Giant electric boiler energized by wind and solar in the Netherlands


Swedish energy company Vattenfall has announced it has secured a building permit and subsidies granted by the Dutch government under the SDE+ program, for a 150 MW electric boiler planned to be located at an existing gas power plant in Diemen, near Amsterdam.

“The final investment decision is scheduled for mid-2022, after the recently initiated tender has been completed,” the company said in a statement.

The huge boiler, which Vattenfall described as a sort of kettle, will convert electricity into heat and supply water to households in Amsterdam and its surrounding areas. “The E-boiler only switches on if the electricity mix is sustainable, with a lot of electricity from solar and wind,” the company said, without specifying the threshold of solar and wind production above which the mix would be considered sustainable. “When there is insufficient green energy, the gas-fired power plants in Diemen are still needed to produce electricity – power plants that also supply heat very efficiently.”

The boiler will also be able to store heat in a special buffer included in its design, which the company described as a large thermal flask. “In this way, we prevent additional use of the installations [of] natural gas and, therefore, unnecessary emissions of CO2 and nitrogen,” Vattenfall further explained. The heat buffer is 50 meters high, 26 meters wide, and has a volume of 22,000m3. Hot water up to 125 degrees Celsius can be stored there under pressure and then used for district heating.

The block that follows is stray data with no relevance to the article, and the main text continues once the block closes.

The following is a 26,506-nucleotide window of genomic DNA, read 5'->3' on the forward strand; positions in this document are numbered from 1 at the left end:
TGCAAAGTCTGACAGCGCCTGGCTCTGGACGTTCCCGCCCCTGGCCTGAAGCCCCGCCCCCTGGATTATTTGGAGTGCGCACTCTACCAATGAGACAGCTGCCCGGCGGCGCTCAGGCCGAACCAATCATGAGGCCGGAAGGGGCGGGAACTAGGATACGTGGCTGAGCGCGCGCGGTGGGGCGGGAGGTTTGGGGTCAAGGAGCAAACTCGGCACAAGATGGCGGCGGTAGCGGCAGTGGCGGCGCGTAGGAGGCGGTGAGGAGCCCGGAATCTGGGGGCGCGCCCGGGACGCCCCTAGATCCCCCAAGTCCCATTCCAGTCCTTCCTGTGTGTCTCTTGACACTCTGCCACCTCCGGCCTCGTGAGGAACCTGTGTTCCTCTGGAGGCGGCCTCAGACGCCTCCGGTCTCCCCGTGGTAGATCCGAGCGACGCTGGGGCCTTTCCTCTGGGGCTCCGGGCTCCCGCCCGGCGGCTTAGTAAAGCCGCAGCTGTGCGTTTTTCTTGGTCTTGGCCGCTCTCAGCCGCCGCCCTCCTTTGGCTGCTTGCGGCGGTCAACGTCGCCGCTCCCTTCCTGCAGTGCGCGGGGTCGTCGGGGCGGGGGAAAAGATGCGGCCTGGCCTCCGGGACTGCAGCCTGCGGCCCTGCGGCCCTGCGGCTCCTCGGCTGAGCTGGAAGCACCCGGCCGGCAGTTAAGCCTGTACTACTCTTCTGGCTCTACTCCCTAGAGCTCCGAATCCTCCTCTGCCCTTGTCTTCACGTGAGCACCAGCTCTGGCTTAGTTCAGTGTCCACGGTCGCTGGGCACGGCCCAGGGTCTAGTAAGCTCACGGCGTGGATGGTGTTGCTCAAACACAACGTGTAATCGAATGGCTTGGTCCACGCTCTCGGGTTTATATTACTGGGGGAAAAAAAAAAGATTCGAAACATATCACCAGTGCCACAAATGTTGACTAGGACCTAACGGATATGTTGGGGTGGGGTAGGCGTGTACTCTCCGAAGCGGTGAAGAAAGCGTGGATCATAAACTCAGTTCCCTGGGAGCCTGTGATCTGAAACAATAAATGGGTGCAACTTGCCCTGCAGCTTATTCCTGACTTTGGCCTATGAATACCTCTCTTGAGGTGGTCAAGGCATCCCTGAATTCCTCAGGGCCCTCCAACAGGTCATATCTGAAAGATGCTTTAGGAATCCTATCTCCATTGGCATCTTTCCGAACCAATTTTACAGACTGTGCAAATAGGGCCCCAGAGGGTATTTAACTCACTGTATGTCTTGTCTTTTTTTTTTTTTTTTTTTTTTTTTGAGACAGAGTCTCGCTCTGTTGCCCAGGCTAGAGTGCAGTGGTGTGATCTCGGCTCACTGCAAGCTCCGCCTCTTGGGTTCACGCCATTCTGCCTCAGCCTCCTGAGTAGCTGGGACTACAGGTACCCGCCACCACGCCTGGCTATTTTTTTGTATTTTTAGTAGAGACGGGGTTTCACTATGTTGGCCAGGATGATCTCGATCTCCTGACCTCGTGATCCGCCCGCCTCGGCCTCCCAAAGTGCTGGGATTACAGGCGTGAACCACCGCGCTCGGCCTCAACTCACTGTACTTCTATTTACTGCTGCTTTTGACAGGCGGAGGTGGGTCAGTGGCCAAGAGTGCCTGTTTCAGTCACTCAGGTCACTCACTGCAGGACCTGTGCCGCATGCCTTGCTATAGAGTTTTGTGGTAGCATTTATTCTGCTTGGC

The dimensions of the boiler building are approximately 20x30m and the maximum height of the building will be approximately 15m. One E-boiler will have a diameter of approximately 3.5m and a height of 6.5m. The building will have room for three e-boilers.

The electric boiler should supply approximately 15% of the heat in the Amsterdam region, according to the Swedish group. “However, the number of hours that the E-boiler can run will increase in the coming years, given the growth in the number of wind and solar farms in the Netherlands,” it further explained, noting that the facility may also provide support to the electricity grid by keeping the supply and demand of electricity in balance.

Several attempts are currently being made in the Netherlands to link excess solar and wind power with heating applications. The Dutch association of national and regional electricity and gas network operators, Netbeheer Nederland, is leading a plan to deploy up to 2 million hybrid heat pumps by 2030.

Furthermore, Dutch transmission system operator Tennet, which also serves Germany, said in January, it was planning to create flexible electricity demand and reduce grid congestion by promoting the use of smarter heating systems and heat pumps that can also be powered by solar and wind energy.

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